The US intelligence agencies are facing fresh embarrassment after WikiLeaks published what it described as the biggest ever leak of confidential documents from the CIA detailing the tools it uses to break into phones, communication apps and other electronic devices.
Following on from our recent victory against unlawful surveillance by the British intelligence services, Privacy International is taking the British Government to court again. Why? Because it is using ‘general warrants’ to hack the electronic devices (computers, phones, tablets, and the increasing number of things that ‘connect’ to the internet) of sweeping groups of unidentified people at home and abroad. General warrants permit the government to target wide categories of people, places or property (e.g. all mobile phones in London) without any individualised suspicion of wrongdoing.
Los refugiados no tienen derechos. De ahí se deriva que sus teléfonos pueden ser hackeados y sus ordenadores también. Al parecer, esto es lo que ha hecho -legalmente y según The Observer – los funcionarios de la oficina de inmigración británica. En 2013 recibieron poderes para hackear los dispositivos electrónicos de todos los refugiados y peticionarios de asilo que considerasen necesario. Y lo consideran.
The secretive British spy agency GCHQ has developed covert tools to seed the internet with false information, including the ability to manipulate the results of online polls, artificially inflate pageview counts on web sites, “amplif[y]” sanctioned messages on YouTube, and censor video content judged to be “extremist.” The capabilities, detailed in documents provided by NSA whistleblower Edward Snowden, even include an old standby for pre-adolescent prank callers everywhere: A way to connect two unsuspecting phone users together in a call.
The tools were created by GCHQ’s Joint Threat Research Intelligence Group (JTRIG), and constitute some of the most startling methods of propaganda and internet deception contained within the Snowden archive. Previously disclosed documents have detailed JTRIG’s use of “fake victim blog posts,” “false flag operations,” “honey traps” and psychological manipulation to target online activists, monitor visitors to WikiLeaks, and spy on YouTube and Facebook users.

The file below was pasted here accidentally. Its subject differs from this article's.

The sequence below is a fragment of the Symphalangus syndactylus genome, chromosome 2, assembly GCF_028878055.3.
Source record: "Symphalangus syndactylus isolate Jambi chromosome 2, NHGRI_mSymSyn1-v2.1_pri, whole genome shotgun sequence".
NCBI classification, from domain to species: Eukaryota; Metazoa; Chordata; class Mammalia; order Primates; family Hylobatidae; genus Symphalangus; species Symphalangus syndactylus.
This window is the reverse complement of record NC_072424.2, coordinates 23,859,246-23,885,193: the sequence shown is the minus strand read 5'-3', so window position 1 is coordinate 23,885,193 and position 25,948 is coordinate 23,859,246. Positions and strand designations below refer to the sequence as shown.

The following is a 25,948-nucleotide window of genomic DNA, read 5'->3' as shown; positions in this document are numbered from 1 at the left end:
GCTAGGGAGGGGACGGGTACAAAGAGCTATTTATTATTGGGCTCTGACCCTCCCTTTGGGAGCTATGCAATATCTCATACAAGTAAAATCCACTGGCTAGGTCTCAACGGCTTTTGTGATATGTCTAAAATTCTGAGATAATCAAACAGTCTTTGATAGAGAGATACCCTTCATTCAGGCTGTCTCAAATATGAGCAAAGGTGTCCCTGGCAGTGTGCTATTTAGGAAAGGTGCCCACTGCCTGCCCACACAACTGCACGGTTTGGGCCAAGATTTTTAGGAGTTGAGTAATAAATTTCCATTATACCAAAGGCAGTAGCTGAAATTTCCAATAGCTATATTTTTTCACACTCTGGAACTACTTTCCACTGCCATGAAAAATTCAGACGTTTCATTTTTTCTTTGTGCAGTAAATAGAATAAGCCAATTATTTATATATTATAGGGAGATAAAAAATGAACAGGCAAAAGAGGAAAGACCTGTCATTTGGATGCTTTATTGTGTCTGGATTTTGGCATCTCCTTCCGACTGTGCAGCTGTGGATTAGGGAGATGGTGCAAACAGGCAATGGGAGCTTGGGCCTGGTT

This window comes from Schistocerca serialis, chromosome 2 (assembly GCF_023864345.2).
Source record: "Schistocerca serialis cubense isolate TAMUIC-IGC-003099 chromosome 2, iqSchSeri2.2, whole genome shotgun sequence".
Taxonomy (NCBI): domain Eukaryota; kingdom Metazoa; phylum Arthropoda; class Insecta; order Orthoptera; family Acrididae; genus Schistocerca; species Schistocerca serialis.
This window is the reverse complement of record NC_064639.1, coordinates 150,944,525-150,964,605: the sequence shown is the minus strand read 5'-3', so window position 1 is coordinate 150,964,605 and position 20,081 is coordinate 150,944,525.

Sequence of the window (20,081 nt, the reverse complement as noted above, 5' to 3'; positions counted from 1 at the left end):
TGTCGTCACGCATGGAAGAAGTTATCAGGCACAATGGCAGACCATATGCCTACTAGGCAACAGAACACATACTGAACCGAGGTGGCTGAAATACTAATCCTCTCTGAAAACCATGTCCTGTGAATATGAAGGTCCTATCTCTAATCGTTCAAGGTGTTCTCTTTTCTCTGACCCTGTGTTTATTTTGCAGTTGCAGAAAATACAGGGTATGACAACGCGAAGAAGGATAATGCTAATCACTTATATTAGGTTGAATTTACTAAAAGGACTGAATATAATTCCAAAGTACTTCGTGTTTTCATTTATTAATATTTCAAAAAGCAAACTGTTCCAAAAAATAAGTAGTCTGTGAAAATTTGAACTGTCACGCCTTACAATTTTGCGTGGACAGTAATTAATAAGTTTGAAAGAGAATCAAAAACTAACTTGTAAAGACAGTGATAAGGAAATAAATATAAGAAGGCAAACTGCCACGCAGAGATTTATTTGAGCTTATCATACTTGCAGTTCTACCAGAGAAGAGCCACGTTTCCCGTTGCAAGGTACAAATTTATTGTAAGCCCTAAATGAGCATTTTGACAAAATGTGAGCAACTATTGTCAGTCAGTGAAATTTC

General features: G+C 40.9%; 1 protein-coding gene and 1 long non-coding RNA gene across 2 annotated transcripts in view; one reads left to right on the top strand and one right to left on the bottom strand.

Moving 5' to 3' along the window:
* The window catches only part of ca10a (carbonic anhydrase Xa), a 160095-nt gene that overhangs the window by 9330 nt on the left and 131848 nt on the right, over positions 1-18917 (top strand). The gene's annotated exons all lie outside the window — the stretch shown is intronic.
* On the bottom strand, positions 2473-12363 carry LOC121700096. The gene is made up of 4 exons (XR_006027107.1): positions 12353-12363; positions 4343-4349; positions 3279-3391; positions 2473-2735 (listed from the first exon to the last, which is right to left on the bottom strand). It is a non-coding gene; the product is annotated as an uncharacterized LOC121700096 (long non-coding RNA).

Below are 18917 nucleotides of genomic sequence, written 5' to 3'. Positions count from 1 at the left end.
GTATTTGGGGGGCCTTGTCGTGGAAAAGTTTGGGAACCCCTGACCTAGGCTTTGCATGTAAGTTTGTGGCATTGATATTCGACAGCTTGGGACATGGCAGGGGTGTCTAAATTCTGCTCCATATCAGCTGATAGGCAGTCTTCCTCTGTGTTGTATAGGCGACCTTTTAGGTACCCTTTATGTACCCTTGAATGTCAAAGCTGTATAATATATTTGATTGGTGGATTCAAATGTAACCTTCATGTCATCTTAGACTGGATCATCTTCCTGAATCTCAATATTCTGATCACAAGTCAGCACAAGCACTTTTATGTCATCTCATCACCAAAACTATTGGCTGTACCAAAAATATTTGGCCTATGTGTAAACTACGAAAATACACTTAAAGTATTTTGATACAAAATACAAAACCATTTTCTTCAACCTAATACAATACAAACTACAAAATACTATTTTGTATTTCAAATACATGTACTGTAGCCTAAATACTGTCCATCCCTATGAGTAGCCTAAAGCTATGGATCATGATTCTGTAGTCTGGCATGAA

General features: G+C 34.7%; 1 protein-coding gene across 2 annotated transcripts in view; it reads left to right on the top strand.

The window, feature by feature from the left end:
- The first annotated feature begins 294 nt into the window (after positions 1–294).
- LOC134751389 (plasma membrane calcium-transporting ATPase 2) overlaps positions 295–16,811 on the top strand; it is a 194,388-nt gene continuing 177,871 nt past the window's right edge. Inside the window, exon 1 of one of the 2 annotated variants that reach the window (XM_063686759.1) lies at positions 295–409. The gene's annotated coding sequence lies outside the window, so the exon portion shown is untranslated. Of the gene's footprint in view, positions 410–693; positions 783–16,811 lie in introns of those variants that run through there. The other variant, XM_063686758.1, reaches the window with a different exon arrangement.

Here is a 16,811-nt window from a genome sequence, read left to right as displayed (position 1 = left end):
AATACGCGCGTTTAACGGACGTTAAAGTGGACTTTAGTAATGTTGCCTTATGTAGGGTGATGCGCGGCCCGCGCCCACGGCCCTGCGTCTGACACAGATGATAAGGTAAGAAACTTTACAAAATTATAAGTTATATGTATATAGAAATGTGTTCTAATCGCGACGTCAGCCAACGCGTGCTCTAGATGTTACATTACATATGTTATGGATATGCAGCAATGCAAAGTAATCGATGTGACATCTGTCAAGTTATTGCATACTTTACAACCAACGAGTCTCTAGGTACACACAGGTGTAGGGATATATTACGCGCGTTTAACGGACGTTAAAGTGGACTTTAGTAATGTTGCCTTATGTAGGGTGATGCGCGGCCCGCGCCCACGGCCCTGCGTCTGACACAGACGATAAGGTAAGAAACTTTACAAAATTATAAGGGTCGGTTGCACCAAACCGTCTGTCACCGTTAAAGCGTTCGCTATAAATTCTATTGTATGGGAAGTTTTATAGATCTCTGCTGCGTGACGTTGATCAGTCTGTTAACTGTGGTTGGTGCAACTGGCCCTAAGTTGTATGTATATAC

A smiley face indicates how pleased the NSA was with this intrusion into Google’s security system. Photograph: Washington Post
Tinker, tailor, soldier, spy. And then there’s Edward Snowden, who was a spy and then became something else. Nobody’s neutral about him. The other day I heard a senior military officer describe him unambiguously as “a thief”. In Washington he seems to be universally regarded as a traitor. Many people in Europe regard him as, at worst, a principled whistleblower and, at best, a hero in the Daniel Ellsberg mould.
Whatever you think about him, though, one thing is clear: Snowden is a pretty astute geek. The evidence for this is in the way he approached his whistleblowing task. Having concluded (as several other distinguished National Security Agency employees before him had) that the NSA had misinterpreted or overstepped its brief, he then identified prominent instances of agency overreach and for each category downloaded evidence that supported his conjecture.
We’re now getting to the point where we can begin to assess the bigger picture. What do the Snowden revelations tell us about what’s wrong with the NSA – and its leading overseas franchise, our own dear GCHQ?
US military staff at the Pentagon: Love is charged with hacking into secure networks to gain classified information. Photograph: Rick Wilking/Reuters
A British man has been charged in the US with hacking into thousands of computer systems, including those of the US army and Nasa, in an alleged attempt to steal confidential data.
Lauri Love, 28, is accused of causing millions of pounds of damage to the US government with a year-long hacking campaign waged from his home in Stradishall, a village in Suffolk.
Love was arrested on Friday by the National Crime Agency, dubbed “Britain’s FBI”, after an international investigation led by the US army’s criminal investigation command.
His arrest was announced on Monday, after US prosecutors filed an indictment in a federal court in Newark, New Jersey.
US attorney Paul Fishman said: “According to the indictment, Lauri Love and conspirators hacked into thousands of networks, including many belonging to the United States military and other government agencies.